They do all the great Got, Not Got series
and plenty of toher retro sports titles.
Pitch author Ashley Gray has made history, as the first authors to be highly commended by the Cricket Writers' Club as they announced their annual awards.
Gray missed out to Duncan Hamilton in the Book Award for 2020, but the club took the unprecedented step of commending The Unforgiven, due to the incredible strength of this year's titles.
Their press release said, 'Acknowledging the strength of the competition, the panel decided for the first time to highly commend a second book, The Unforgiven, by Ashley Gray, from Pitch Publishing.
'Gray tracked down the so-called West Indian ‘rebels’ who toured South Africa in the 1980s to discover the reasons behind the decision to visit, and the long-term consequences.'
Hamilton was named winner of the CWC Derek Hodgson Book Award for 2020 in a unique moment for the highly-acclaimed author.
His biography of Neville Cardus, The Great Romantic, published by Hodder & Stoughton, was chosen from a shortlist of six by a panel representing the Cricket Writers’ Club.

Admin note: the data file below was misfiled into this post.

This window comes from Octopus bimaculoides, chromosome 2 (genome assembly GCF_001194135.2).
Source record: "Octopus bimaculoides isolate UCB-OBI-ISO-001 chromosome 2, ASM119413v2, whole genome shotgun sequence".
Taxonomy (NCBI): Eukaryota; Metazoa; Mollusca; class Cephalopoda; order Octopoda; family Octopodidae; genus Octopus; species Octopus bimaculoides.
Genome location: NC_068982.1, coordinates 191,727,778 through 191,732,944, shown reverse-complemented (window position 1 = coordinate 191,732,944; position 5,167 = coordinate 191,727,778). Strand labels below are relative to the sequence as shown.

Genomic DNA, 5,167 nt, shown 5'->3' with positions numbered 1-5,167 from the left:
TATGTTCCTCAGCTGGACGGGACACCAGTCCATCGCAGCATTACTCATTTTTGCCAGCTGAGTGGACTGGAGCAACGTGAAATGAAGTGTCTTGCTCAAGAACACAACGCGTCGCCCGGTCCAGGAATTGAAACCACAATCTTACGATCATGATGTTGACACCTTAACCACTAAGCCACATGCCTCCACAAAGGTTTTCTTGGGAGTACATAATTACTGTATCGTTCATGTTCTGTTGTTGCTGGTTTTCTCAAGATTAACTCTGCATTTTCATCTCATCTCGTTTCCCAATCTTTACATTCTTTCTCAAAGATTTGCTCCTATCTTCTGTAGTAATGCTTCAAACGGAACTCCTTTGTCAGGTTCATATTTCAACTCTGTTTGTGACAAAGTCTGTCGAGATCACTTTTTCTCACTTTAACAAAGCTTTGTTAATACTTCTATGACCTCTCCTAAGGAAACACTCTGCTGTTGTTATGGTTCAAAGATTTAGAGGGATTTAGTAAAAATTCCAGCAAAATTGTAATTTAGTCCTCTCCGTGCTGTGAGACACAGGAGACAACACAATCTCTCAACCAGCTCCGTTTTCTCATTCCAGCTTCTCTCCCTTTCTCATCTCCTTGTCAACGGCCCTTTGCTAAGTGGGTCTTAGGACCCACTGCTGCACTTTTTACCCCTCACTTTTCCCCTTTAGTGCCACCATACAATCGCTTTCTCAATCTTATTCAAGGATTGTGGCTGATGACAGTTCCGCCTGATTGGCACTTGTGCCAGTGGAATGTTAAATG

In the early 80s, 20 black West Indian cricketers were paid more than $100,000 each to take part in rebel tours of apartheid South Africa. Some, such as Lawrence Rowe and Alvin Kallicharran, were household names in the Caribbean and around the world, while others were fringe players seeking a short cut out of poverty.
All would be condemned by the international cricketing fraternity. Accused of pocketing 'blood money' in order to prop up a regime that systematically discriminated against people of their own colour, they were banned for life from playing the sport they loved.
In many cases, they were shunned by their fellow countrymen. A few turned to drugs and gangs, some turned to God - and others found themselves begging on the streets and dealing with mental illness.
Forgotten and neglected for close to four decades, The Unforgiven tells their often-tragic stories through face-to-face interviews that explore the human cost of an onerous decision made early in these young men's lives.
"Sometimes it helps to come at these things from an angle. There's an excellent new book about cricket and race called The Unforgiven by the Australian writer Ashley Gray. The Unforgiven tells the story of West Indian rebel tours to apartheid South Africa in the 1980s, focusing on the later lives of those players who took the Blood Rand." - Barney Ronay, The Guardian